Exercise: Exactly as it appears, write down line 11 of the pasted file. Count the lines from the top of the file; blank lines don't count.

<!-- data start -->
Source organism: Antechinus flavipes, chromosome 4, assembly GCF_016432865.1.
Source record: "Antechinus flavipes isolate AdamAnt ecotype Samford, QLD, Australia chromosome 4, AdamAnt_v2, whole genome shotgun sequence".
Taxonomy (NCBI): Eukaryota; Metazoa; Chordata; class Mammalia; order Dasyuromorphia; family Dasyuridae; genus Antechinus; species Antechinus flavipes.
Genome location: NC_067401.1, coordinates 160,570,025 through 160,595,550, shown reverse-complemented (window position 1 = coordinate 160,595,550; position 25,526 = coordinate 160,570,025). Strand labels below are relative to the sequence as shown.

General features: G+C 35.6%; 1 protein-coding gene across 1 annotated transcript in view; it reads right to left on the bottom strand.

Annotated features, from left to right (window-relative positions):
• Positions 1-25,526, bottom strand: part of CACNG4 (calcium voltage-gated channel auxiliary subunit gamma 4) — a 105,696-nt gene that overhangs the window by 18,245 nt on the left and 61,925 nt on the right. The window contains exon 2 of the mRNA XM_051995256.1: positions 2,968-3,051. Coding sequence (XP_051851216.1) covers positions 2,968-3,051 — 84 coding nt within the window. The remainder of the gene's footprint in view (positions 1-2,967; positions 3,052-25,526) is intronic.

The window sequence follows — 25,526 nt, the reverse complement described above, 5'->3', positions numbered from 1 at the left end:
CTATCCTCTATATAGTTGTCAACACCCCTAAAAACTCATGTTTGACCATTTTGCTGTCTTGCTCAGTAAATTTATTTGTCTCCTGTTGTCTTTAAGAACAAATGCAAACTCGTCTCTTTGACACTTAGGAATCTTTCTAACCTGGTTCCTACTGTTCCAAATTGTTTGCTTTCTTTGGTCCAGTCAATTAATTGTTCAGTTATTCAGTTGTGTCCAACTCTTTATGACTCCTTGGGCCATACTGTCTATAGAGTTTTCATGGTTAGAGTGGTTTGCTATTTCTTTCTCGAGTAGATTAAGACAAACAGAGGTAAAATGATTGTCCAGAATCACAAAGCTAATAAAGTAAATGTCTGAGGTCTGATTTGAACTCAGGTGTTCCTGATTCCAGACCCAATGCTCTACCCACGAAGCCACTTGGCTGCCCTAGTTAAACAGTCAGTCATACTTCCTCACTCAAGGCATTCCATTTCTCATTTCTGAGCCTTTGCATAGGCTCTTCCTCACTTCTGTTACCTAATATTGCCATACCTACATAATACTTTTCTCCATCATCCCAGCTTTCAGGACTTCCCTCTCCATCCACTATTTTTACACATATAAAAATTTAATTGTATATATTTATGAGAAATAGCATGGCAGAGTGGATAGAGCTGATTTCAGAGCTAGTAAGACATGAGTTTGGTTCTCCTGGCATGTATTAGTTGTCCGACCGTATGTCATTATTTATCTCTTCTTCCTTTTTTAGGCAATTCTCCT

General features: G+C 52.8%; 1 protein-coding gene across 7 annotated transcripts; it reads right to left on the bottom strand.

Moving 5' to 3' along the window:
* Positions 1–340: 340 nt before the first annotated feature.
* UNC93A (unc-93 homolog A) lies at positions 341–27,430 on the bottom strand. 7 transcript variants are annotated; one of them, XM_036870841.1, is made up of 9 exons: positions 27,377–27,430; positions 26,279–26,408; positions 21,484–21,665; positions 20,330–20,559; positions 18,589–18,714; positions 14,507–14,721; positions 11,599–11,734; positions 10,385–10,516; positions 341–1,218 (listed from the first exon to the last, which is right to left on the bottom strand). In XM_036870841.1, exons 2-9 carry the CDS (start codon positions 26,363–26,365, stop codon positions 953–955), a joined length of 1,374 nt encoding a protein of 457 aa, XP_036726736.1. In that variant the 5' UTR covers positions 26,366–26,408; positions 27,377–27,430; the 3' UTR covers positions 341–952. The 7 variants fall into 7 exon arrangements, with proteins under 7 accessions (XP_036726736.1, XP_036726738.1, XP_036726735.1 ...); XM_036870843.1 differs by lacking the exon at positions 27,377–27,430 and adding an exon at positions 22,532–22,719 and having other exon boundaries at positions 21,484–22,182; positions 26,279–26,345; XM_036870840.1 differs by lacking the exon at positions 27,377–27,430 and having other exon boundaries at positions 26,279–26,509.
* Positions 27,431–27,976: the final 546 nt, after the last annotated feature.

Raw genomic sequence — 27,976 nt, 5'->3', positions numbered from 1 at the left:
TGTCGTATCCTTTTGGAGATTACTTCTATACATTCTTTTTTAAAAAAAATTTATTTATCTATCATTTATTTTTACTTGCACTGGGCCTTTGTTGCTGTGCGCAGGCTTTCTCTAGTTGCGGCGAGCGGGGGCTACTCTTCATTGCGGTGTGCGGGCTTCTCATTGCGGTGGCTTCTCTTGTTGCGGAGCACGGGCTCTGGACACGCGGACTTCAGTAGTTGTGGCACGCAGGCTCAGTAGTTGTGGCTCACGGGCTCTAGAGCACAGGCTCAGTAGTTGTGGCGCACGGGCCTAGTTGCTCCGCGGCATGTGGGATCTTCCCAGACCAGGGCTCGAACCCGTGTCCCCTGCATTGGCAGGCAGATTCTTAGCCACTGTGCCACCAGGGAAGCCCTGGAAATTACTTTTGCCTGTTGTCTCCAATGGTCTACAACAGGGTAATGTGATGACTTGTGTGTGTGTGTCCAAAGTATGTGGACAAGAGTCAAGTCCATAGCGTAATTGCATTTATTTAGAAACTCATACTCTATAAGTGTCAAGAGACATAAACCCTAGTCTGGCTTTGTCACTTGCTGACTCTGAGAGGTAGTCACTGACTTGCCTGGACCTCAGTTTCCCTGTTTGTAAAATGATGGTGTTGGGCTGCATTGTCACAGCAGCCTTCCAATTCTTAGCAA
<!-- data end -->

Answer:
Moving 5' to 3' along the window: